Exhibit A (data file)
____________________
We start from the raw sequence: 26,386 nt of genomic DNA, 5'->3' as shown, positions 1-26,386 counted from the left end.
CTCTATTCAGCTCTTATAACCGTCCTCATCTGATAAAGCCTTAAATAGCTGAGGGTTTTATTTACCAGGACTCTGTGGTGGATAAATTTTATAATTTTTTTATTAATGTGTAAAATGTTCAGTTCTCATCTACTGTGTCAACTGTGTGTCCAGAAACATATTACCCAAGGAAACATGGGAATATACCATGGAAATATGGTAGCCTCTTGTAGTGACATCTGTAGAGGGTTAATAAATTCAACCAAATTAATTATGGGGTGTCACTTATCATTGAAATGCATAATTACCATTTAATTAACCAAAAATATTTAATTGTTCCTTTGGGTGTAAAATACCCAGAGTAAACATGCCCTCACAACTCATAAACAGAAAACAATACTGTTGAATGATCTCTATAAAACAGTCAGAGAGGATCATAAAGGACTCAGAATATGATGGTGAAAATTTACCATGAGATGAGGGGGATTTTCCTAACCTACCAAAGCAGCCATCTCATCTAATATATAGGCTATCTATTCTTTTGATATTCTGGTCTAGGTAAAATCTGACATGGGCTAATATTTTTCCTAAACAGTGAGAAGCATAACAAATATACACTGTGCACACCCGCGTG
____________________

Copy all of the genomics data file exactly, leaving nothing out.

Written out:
We start from the raw sequence: 26,386 nt of genomic DNA, 5'->3' as shown, positions 1-26,386 counted from the left end.
CTCTATTCAGCTCTTATAACCGTCCTCATCTGATAAAGCCTTAAATAGCTGAGGGTTTTATTTACCAGGACTCTGTGGTGGATAAATTTTATAATTTTTTTATTAATGTGTAAAATGTTCAGTTCTCATCTACTGTGTCAACTGTGTGTCCAGAAACATATTACCCAAGGAAACATGGGAATATACCATGGAAATATGGTAGCCTCTTGTAGTGACATCTGTAGAGGGTTAATAAATTCAACCAAATTAATTATGGGGTGTCACTTATCATTGAAATGCATAATTACCATTTAATTAACCAAAAATATTTAATTGTTCCTTTGGGTGTAAAATACCCAGAGTAAACATGCCCTCACAACTCATAAACAGAAAACAATACTGTTGAATGATCTCTATAAAACAGTCAGAGAGGATCATAAAGGACTCAGAATATGATGGTGAAAATTTACCATGAGATGAGGGGGATTTTCCTAACCTACCAAAGCAGCCATCTCATCTAATATATAGGCTATCTATTCTTTTGATATTCTGGTCTAGGTAAAATCTGACATGGGCTAATATTTTTCCTAAACAGTGAGAAGCATAACAAATATACACTGTGCACACCCGCGTG